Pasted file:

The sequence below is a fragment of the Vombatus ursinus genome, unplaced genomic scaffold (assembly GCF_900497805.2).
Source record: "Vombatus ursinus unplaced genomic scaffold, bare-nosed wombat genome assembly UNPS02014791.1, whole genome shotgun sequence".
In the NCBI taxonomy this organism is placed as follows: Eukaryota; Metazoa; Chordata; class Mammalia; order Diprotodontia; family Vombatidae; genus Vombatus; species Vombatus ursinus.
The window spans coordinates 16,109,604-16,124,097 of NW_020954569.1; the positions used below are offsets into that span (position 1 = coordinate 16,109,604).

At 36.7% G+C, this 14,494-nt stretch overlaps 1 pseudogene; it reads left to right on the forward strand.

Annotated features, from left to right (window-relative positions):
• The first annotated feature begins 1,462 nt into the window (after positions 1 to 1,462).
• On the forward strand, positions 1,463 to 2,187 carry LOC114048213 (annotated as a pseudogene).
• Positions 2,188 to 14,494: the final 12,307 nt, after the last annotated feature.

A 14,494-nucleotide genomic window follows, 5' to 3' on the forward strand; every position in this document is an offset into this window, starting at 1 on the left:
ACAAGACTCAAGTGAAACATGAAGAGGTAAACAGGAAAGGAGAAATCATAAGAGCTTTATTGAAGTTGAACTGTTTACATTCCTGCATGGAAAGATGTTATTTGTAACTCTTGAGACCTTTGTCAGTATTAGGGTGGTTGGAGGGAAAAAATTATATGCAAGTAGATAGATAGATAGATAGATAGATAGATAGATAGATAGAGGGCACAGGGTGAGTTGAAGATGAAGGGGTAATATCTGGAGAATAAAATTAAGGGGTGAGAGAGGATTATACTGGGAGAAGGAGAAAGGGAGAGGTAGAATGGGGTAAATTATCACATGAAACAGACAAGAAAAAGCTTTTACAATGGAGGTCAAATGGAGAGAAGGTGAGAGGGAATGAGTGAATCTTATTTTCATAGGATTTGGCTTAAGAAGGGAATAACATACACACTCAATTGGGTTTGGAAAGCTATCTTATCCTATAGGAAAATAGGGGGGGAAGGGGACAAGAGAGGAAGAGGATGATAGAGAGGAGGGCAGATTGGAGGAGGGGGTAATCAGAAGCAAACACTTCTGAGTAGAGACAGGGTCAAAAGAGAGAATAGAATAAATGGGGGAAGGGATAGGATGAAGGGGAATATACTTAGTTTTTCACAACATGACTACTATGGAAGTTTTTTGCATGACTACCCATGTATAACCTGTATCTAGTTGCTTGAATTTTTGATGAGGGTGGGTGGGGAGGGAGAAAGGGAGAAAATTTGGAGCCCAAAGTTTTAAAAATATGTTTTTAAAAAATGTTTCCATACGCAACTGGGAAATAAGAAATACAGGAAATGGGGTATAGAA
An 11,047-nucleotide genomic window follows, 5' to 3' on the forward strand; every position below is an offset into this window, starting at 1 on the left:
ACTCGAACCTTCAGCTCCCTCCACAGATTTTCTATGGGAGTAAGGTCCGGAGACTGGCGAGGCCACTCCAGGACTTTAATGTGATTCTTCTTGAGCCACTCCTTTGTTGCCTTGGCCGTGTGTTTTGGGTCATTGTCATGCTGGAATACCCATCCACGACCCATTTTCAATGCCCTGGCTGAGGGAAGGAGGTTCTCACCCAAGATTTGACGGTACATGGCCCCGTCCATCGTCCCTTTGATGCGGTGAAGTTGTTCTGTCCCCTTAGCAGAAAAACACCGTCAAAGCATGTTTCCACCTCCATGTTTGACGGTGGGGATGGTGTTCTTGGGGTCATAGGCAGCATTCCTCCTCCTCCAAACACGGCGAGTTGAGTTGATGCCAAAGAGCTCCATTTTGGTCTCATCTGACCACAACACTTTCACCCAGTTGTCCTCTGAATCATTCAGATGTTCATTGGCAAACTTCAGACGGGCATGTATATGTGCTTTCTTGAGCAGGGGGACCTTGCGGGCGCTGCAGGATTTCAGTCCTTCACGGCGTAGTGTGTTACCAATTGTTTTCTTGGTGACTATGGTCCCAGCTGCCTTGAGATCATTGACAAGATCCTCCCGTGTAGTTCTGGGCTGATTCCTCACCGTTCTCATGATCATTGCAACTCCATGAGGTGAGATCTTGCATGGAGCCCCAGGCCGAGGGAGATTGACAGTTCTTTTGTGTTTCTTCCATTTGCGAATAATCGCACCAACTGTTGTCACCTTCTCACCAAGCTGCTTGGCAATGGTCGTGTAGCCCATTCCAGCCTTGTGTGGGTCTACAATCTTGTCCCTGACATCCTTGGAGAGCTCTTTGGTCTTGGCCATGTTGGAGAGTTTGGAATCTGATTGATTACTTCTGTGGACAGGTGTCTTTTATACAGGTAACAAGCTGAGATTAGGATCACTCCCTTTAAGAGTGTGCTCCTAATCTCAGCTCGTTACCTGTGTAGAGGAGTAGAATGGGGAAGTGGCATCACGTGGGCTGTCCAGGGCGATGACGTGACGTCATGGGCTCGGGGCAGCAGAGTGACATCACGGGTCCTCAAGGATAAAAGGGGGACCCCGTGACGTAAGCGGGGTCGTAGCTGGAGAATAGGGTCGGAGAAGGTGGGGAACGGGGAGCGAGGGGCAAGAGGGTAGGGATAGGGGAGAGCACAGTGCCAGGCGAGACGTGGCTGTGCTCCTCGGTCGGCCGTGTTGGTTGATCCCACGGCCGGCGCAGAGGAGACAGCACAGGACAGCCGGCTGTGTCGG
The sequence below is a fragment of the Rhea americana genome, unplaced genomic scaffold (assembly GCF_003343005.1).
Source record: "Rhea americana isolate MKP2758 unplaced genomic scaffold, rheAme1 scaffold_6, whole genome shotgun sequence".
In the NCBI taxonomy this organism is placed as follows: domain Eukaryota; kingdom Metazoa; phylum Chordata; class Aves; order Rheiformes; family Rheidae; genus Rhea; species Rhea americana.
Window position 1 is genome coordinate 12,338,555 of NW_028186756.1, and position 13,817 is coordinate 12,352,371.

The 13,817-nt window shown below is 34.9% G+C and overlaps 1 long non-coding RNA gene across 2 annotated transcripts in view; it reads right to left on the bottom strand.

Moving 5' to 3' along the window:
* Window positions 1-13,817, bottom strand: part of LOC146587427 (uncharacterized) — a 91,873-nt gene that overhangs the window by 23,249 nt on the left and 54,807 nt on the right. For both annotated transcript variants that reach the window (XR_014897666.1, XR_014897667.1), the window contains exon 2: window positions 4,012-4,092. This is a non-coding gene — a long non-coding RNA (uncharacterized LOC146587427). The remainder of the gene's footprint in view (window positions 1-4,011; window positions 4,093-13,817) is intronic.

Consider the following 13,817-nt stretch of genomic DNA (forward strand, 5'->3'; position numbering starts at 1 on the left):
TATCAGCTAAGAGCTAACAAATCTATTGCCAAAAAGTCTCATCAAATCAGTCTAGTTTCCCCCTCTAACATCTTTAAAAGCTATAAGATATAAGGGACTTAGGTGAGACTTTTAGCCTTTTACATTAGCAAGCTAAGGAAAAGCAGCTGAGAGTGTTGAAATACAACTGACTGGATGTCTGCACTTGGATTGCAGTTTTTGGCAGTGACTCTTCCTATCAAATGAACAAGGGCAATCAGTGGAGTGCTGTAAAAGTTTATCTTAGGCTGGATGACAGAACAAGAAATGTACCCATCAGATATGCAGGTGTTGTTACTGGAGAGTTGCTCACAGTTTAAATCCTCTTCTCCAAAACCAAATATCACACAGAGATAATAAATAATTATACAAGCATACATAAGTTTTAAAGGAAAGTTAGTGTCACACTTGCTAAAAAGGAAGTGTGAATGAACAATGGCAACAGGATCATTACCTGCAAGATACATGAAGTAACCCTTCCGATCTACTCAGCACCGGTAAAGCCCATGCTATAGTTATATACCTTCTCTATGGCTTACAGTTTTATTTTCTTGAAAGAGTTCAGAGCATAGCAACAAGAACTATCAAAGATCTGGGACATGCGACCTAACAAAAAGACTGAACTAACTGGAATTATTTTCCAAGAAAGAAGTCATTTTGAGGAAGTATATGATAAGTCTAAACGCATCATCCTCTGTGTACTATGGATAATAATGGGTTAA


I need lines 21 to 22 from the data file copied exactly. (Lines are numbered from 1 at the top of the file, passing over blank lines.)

Consider the following 13,817-nt stretch of genomic DNA (forward strand, 5'->3'; position numbering starts at 1 on the left):
TATCAGCTAAGAGCTAACAAATCTATTGCCAAAAAGTCTCATCAAATCAGTCTAGTTTCCCCCTCTAACATCTTTAAAAGCTATAAGATATAAGGGACTTAGGTGAGACTTTTAGCCTTTTACATTAGCAAGCTAAGGAAAAGCAGCTGAGAGTGTTGAAATACAACTGACTGGATGTCTGCACTTGGATTGCAGTTTTTGGCAGTGACTCTTCCTATCAAATGAACAAGGGCAATCAGTGGAGTGCTGTAAAAGTTTATCTTAGGCTGGATGACAGAACAAGAAATGTACCCATCAGATATGCAGGTGTTGTTACTGGAGAGTTGCTCACAGTTTAAATCCTCTTCTCCAAAACCAAATATCACACAGAGATAATAAATAATTATACAAGCATACATAAGTTTTAAAGGAAAGTTAGTGTCACACTTGCTAAAAAGGAAGTGTGAATGAACAATGGCAACAGGATCATTACCTGCAAGATACATGAAGTAACCCTTCCGATCTACTCAGCACCGGTAAAGCCCATGCTATAGTTATATACCTTCTCTATGGCTTACAGTTTTATTTTCTTGAAAGAGTTCAGAGCATAGCAACAAGAACTATCAAAGATCTGGGACATGCGACCTAACAAAAAGACTGAACTAACTGGAATTATTTTCCAAGAAAGAAGTCATTTTGAGGAAGTATATGATAAGTCTAAACGCATCATCCTCTGTGTACTATGGATAATAATGGGTTAA